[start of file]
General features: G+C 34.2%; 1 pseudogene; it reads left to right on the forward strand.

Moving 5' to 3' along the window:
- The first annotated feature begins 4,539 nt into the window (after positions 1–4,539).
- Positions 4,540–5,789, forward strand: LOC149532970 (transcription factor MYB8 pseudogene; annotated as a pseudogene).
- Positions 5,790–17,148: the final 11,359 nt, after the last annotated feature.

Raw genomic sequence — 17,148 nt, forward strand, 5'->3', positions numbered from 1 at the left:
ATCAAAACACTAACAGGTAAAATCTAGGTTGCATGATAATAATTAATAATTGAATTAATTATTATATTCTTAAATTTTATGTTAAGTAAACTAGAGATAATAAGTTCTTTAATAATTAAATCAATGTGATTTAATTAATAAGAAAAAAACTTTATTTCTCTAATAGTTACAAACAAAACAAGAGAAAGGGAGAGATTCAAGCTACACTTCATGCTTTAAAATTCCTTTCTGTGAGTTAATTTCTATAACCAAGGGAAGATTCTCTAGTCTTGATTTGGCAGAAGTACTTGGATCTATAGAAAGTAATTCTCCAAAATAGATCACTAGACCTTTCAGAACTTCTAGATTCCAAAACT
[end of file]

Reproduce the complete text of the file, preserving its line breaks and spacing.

General features: G+C 34.2%; 1 pseudogene; it reads left to right on the forward strand.

Moving 5' to 3' along the window:
- The first annotated feature begins 4,539 nt into the window (after positions 1–4,539).
- Positions 4,540–5,789, forward strand: LOC149532970 (transcription factor MYB8 pseudogene; annotated as a pseudogene).
- Positions 5,790–17,148: the final 11,359 nt, after the last annotated feature.

Raw genomic sequence — 17,148 nt, forward strand, 5'->3', positions numbered from 1 at the left:
ATCAAAACACTAACAGGTAAAATCTAGGTTGCATGATAATAATTAATAATTGAATTAATTATTATATTCTTAAATTTTATGTTAAGTAAACTAGAGATAATAAGTTCTTTAATAATTAAATCAATGTGATTTAATTAATAAGAAAAAAACTTTATTTCTCTAATAGTTACAAACAAAACAAGAGAAAGGGAGAGATTCAAGCTACACTTCATGCTTTAAAATTCCTTTCTGTGAGTTAATTTCTATAACCAAGGGAAGATTCTCTAGTCTTGATTTGGCAGAAGTACTTGGATCTATAGAAAGTAATTCTCCAAAATAGATCACTAGACCTTTCAGAACTTCTAGATTCCAAAACT